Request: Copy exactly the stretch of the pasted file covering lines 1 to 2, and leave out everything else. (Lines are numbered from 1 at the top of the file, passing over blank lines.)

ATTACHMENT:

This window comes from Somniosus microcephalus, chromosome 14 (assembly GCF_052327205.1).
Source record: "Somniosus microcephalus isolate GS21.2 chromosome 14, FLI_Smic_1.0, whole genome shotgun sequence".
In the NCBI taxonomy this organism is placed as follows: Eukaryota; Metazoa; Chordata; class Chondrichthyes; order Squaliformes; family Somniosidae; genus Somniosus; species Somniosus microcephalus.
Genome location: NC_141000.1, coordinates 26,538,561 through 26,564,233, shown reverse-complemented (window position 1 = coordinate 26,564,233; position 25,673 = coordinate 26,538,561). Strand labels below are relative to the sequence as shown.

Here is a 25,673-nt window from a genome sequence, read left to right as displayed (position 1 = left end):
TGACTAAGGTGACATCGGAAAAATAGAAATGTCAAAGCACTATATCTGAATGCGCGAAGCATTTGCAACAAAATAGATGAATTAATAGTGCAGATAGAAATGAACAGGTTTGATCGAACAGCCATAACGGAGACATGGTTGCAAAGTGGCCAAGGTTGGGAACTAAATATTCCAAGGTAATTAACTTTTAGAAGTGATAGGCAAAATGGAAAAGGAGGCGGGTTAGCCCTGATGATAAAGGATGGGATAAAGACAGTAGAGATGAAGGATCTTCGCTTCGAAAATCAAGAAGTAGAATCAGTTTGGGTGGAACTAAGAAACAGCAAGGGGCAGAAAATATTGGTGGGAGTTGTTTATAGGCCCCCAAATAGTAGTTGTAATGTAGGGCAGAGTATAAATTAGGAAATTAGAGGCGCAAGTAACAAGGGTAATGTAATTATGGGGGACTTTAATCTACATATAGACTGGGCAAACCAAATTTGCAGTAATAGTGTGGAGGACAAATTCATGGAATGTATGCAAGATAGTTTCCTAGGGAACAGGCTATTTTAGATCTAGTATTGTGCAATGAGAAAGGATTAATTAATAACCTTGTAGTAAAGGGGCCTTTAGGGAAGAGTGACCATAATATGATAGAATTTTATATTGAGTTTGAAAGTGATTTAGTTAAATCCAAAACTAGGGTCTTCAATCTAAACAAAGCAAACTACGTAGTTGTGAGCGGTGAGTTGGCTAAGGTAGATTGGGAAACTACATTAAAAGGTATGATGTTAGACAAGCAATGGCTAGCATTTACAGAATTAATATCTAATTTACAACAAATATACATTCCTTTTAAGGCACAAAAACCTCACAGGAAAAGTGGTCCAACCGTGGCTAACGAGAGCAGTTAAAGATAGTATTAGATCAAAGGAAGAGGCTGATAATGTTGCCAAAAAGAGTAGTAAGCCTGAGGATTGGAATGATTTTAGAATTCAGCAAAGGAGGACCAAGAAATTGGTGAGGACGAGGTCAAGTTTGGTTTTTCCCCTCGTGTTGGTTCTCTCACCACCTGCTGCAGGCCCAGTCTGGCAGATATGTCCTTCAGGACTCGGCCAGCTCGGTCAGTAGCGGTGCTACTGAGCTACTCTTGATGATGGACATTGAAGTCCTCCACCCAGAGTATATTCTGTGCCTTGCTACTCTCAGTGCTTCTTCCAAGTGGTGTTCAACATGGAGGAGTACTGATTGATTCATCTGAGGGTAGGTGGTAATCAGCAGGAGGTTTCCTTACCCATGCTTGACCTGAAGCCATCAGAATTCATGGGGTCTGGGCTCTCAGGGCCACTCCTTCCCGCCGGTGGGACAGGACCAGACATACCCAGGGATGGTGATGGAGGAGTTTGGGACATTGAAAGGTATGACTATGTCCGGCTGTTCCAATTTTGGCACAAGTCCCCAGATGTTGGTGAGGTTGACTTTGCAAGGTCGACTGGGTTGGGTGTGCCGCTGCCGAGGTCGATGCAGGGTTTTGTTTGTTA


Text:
This window comes from Somniosus microcephalus, chromosome 14 (assembly GCF_052327205.1).
Source record: "Somniosus microcephalus isolate GS21.2 chromosome 14, FLI_Smic_1.0, whole genome shotgun sequence".